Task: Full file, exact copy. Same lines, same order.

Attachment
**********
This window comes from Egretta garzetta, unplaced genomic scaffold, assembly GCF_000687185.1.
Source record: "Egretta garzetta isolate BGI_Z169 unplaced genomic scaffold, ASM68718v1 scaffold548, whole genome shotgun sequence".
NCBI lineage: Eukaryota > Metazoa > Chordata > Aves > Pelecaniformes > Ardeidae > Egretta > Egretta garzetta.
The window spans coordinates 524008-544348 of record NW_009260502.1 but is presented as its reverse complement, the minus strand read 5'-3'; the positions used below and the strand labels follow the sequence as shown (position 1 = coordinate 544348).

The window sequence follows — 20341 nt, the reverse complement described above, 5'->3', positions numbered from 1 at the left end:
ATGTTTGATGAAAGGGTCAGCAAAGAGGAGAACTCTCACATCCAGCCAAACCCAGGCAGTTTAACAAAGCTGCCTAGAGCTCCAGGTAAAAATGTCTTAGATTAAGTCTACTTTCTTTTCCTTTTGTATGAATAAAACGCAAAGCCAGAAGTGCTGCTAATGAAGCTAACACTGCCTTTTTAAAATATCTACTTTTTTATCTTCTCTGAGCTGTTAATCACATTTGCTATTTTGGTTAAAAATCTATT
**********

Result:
This window comes from Egretta garzetta, unplaced genomic scaffold, assembly GCF_000687185.1.
Source record: "Egretta garzetta isolate BGI_Z169 unplaced genomic scaffold, ASM68718v1 scaffold548, whole genome shotgun sequence".
NCBI lineage: Eukaryota > Metazoa > Chordata > Aves > Pelecaniformes > Ardeidae > Egretta > Egretta garzetta.
The window spans coordinates 524008-544348 of record NW_009260502.1 but is presented as its reverse complement, the minus strand read 5'-3'; the positions used below and the strand labels follow the sequence as shown (position 1 = coordinate 544348).

The window sequence follows — 20341 nt, the reverse complement described above, 5'->3', positions numbered from 1 at the left end:
ATGTTTGATGAAAGGGTCAGCAAAGAGGAGAACTCTCACATCCAGCCAAACCCAGGCAGTTTAACAAAGCTGCCTAGAGCTCCAGGTAAAAATGTCTTAGATTAAGTCTACTTTCTTTTCCTTTTGTATGAATAAAACGCAAAGCCAGAAGTGCTGCTAATGAAGCTAACACTGCCTTTTTAAAATATCTACTTTTTTATCTTCTCTGAGCTGTTAATCACATTTGCTATTTTGGTTAAAAATCTATT